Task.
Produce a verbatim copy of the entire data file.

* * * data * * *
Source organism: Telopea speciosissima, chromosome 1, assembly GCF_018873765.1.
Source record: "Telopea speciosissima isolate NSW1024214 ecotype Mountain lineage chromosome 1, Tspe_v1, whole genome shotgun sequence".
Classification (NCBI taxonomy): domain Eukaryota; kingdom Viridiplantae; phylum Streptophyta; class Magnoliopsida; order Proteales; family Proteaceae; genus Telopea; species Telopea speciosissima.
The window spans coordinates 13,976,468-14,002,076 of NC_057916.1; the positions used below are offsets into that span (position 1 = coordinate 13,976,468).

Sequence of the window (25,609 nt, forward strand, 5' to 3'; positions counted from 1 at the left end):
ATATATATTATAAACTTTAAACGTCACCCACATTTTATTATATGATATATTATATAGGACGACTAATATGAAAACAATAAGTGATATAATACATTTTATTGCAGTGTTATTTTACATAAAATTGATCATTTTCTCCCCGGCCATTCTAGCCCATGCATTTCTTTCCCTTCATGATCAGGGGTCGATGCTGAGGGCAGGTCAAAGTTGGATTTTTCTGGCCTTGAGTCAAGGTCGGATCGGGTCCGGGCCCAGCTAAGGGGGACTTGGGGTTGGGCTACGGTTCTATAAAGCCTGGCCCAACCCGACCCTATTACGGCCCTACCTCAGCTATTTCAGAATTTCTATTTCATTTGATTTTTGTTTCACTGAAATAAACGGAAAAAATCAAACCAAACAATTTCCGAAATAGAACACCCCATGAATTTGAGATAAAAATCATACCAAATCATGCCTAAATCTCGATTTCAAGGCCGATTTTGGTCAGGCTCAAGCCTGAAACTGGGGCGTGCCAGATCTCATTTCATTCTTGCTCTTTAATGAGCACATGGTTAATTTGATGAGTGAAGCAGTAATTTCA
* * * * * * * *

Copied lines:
Source organism: Telopea speciosissima, chromosome 1, assembly GCF_018873765.1.
Source record: "Telopea speciosissima isolate NSW1024214 ecotype Mountain lineage chromosome 1, Tspe_v1, whole genome shotgun sequence".
Classification (NCBI taxonomy): domain Eukaryota; kingdom Viridiplantae; phylum Streptophyta; class Magnoliopsida; order Proteales; family Proteaceae; genus Telopea; species Telopea speciosissima.
The window spans coordinates 13,976,468-14,002,076 of NC_057916.1; the positions used below are offsets into that span (position 1 = coordinate 13,976,468).

Sequence of the window (25,609 nt, forward strand, 5' to 3'; positions counted from 1 at the left end):
ATATATATTATAAACTTTAAACGTCACCCACATTTTATTATATGATATATTATATAGGACGACTAATATGAAAACAATAAGTGATATAATACATTTTATTGCAGTGTTATTTTACATAAAATTGATCATTTTCTCCCCGGCCATTCTAGCCCATGCATTTCTTTCCCTTCATGATCAGGGGTCGATGCTGAGGGCAGGTCAAAGTTGGATTTTTCTGGCCTTGAGTCAAGGTCGGATCGGGTCCGGGCCCAGCTAAGGGGGACTTGGGGTTGGGCTACGGTTCTATAAAGCCTGGCCCAACCCGACCCTATTACGGCCCTACCTCAGCTATTTCAGAATTTCTATTTCATTTGATTTTTGTTTCACTGAAATAAACGGAAAAAATCAAACCAAACAATTTCCGAAATAGAACACCCCATGAATTTGAGATAAAAATCATACCAAATCATGCCTAAATCTCGATTTCAAGGCCGATTTTGGTCAGGCTCAAGCCTGAAACTGGGGCGTGCCAGATCTCATTTCATTCTTGCTCTTTAATGAGCACATGGTTAATTTGATGAGTGAAGCAGTAATTTCA